Hatchet (2006)

One from the re-watch pile…

Hatchet (2006)

Film: Writer/director Adam Green is one of us. He was shown Friday the 13th Part 2 when he was 8, and has never looked back. Thankfully, that movie fermented in his brain, and while at summer camp, a story about a murderer who dwelled in a cabin that was forbidden to the campers turned into something else, something that 20 years later evolved into this film, Hatchet.

Hatchet tells of lovelorn Ben (Joel Moore from Bones and Avatar) and his friend Marcus (Deon Richmond aka Token Black Guy from Not Another Teen Movie) who are visiting new Orleans for Mardi Gras, but Ben, who has just broken up with his girlfriend, isn’t into the idea of seeing a bunch of drunken women showing their boobs for beads.

Pfft, idiot!

So, instead of enjoying the frivolities these two friends decide to take a tour of the Louisiana swamps, in the ‘Scare Boat’ run by local Shawn (Perry Shen), and perhaps see where local legend Victor Crowley (Kane Hodder), aka Hatchetface, once lived. Once on board they meet kindly older couple Jim and Shannon Permatteo (Richard Riele and Patrika Darbo respectively), titty filmmaker Doug Shapiro (Joel Murray), his flashing females Jenna (Joleigh Fioraevanti) and Misty (Mercedes McNab) and mysterious, gun-toting honey Marybeth (Tamara Feldman).

Unfortunately, and of course, the boat comes to a crashing halt, and the gang of tourists and their guide become stuck in the woods, wet, cold, lost, and now with Victor Crowley, whom they realise is no legend but instead a horribly malformed mutant killing machine, hunting for them.

How many will make it out… if any? Will the survivors be horribly maimed and psychologically scarred? And where exactly did a mutant hillbilly get a petrol-powered sander?

The script is a fun adventure into 80s styled horror, and even though it has a few great and funny lines, at no point did I think ‘horror comedy’, which I believe to be the scourge of the genre. I think the reason that the comedy never overpowers over the horror is because the violence is just so damned nasty: spine rips, head splits, axings… a veritable treasure trove of blood spraying and sputum spewing gags that should keep most fans happy, and their non-horror friends crying ‘Ewwwwwww!’

One thing I have to pick on this film about anything it is the costume of the creature that is Victor Crowley. Rubber suits and appliance rarely look 100% perfect, but unfortunately this one doesn’t look as good as the worst of the Jason Voorhees ones.

The other is its biggest problem: this film has to live up to a expectations that started as hype on the internet after a teaser trailer oozed out, and those expectations were that it could be horror’s salvation. It isn’t, but what it is a bit of gory fun and what the DVD cover says: “Old School American Horror”.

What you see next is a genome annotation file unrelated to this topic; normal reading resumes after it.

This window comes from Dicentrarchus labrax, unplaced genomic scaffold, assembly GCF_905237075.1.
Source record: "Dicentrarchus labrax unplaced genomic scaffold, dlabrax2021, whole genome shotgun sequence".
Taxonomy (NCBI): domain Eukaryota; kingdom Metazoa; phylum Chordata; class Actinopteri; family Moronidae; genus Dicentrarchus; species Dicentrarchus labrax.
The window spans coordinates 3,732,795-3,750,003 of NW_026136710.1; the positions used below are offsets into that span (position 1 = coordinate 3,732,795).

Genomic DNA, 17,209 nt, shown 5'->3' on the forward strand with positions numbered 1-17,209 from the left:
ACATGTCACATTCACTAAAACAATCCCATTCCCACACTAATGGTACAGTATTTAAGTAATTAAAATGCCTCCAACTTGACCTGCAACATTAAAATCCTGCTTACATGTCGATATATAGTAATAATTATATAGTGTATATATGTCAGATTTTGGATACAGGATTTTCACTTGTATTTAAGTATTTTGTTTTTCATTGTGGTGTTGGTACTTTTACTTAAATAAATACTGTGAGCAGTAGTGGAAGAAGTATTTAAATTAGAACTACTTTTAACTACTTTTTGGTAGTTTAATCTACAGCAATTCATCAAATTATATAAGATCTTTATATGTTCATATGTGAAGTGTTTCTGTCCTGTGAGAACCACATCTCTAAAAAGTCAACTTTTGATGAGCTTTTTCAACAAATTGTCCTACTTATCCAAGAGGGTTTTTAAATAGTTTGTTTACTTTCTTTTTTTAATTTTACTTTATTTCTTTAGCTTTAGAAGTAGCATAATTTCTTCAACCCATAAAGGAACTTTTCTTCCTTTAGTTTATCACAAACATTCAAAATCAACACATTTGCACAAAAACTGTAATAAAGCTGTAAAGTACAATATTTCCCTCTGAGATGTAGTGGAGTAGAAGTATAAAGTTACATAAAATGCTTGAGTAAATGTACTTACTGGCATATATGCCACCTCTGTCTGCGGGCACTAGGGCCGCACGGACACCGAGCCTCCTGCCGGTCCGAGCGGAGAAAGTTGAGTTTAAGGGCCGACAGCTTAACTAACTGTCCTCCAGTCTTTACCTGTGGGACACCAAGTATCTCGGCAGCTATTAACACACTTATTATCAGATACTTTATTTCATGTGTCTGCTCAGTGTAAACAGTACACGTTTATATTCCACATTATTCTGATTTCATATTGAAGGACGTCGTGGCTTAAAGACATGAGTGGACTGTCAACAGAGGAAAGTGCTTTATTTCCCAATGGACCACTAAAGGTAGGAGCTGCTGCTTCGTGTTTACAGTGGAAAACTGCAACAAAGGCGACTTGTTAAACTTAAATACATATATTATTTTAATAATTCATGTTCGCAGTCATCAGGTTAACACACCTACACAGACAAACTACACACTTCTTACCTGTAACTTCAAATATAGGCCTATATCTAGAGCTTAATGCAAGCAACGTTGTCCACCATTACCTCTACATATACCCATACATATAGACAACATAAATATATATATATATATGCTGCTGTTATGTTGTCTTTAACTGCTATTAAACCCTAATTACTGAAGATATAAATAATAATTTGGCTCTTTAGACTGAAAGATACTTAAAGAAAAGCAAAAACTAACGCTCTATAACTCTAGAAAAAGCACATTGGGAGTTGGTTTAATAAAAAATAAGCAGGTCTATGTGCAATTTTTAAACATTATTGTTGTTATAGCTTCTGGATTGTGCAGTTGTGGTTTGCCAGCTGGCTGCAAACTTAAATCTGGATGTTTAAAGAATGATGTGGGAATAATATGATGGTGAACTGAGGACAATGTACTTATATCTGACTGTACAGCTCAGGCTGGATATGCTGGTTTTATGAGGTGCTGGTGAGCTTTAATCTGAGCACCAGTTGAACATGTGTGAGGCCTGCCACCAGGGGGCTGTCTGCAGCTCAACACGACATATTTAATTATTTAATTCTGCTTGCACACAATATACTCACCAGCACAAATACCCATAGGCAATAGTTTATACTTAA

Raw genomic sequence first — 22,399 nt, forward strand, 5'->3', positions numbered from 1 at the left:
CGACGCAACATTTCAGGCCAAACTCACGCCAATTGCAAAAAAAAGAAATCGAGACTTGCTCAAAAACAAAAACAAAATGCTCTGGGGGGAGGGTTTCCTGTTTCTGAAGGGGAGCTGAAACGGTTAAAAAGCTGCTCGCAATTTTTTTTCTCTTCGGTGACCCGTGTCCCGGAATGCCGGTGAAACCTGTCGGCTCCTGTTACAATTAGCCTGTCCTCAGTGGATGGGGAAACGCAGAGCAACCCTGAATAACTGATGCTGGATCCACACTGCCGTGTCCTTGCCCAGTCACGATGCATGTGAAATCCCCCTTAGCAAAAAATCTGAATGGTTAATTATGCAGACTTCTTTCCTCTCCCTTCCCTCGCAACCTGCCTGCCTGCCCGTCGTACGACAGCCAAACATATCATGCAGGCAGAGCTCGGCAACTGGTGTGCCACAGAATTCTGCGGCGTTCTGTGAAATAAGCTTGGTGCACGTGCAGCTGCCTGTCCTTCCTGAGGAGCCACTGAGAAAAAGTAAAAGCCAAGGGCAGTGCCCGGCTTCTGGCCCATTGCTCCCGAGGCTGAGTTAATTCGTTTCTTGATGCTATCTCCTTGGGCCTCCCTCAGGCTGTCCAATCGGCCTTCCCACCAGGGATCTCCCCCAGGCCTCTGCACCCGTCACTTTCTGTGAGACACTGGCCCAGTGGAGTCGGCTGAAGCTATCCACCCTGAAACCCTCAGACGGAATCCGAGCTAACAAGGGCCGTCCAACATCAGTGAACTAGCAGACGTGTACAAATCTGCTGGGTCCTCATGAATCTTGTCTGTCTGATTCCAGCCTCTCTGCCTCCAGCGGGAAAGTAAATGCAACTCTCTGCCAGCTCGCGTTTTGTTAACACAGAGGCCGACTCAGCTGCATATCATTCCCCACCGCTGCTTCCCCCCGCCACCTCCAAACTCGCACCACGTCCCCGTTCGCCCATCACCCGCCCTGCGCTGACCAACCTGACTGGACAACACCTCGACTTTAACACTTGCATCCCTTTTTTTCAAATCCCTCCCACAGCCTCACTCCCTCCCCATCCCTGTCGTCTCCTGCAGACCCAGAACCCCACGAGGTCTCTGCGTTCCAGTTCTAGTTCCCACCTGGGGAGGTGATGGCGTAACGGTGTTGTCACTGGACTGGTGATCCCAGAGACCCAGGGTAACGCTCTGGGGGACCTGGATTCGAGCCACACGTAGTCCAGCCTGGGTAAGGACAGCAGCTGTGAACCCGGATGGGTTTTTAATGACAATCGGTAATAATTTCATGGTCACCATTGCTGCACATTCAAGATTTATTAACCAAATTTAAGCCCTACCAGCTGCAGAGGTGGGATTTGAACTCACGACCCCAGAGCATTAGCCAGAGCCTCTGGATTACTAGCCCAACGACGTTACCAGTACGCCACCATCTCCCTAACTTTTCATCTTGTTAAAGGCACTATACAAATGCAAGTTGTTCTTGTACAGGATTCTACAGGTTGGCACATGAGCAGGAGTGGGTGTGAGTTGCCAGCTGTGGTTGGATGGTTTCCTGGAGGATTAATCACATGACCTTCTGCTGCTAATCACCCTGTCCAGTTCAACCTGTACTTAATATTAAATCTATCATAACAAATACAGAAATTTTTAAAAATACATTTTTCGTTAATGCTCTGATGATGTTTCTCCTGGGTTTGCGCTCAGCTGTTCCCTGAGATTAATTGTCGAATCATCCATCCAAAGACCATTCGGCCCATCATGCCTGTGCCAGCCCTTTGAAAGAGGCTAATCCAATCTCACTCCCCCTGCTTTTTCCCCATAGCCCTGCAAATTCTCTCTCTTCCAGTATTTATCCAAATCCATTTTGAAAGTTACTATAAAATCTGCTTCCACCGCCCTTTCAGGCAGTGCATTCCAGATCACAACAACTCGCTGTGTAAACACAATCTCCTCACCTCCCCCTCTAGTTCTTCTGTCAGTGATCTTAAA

It’s got gore, boobs, gore, violence, gore, Robert Englund, Tony Todd and Kane Hodder in it, and those elements make it alright in my book. While I don’t think the character of Victor Crowley has the longevity of Freddy or Jason it is a fun example of what a slasher film is supposed to be: gory, unpretentious fun. With boobs.

Score: ***1/2

Format: Nice clear picture presented in 16:9 with no artefacts or apparent damage. A really good Dolby Digital 5.1 mix that is clear as a bell, with the rear channels coming to life whenever Victor Crowley terrorises his victims.

Score: ****

Extras: Straight off the bat we are given a commentary by writer/director Adam Green and his Director of Photography Will Barratt, with a few do-drop-ins (specifically actors) here and there to add more colour to the proceedings. It is a full commentary that is both entertaining and informative. Yes, it is inforcational.

The Making of Hatchet is one of the better making of docos I have seen. It discusses the origins of the film from conception to … heh… execution. Mainly features interviews with Green, Barratt and producer Sarah Elbert (who I admit to having a micro-crush on) but also chats with most of the cast and a fair bit of the crew. This is the type of doco that makes me want to grab my video camera and go and film stuff.

Of course, no decent extras package is complete without the trailer, so here it be!

Also there are four behind the scenes pieces, which are all around the ten minute mark:

Meeting Victor Crowley is a look at Kane Hodder’s performance and substandard make-up. What it lacks as a visual though, he made up for in terrorising the cast with his on camera and behind the scenes routine.

Guts and Gore looks at the red stuff… which is why a lot of us are here. Well, this and boobs.

Anatomy of a Kill dissects the ‘pop top’ scene, from the original idea to John Carl Buechler’s effects teams result.